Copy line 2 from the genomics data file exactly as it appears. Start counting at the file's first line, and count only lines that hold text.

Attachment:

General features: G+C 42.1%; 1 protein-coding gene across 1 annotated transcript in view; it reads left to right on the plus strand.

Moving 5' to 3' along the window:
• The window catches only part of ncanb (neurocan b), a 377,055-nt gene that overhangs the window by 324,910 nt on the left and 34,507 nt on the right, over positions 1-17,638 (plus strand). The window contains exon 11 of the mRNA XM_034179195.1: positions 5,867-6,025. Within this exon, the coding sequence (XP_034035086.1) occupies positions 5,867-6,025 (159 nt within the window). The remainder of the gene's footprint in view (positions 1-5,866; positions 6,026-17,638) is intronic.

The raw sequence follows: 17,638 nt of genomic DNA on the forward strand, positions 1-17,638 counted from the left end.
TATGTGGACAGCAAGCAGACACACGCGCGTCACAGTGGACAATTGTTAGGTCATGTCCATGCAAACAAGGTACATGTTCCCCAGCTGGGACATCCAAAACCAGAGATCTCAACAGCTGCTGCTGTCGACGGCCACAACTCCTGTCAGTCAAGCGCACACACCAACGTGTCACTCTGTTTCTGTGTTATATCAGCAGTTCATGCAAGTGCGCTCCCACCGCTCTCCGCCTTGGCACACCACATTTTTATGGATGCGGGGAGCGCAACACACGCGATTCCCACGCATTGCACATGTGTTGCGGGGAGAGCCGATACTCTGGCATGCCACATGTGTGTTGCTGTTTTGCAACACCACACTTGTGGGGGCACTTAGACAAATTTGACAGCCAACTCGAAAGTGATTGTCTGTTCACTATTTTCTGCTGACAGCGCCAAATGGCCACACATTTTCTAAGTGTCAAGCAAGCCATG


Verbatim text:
Moving 5' to 3' along the window: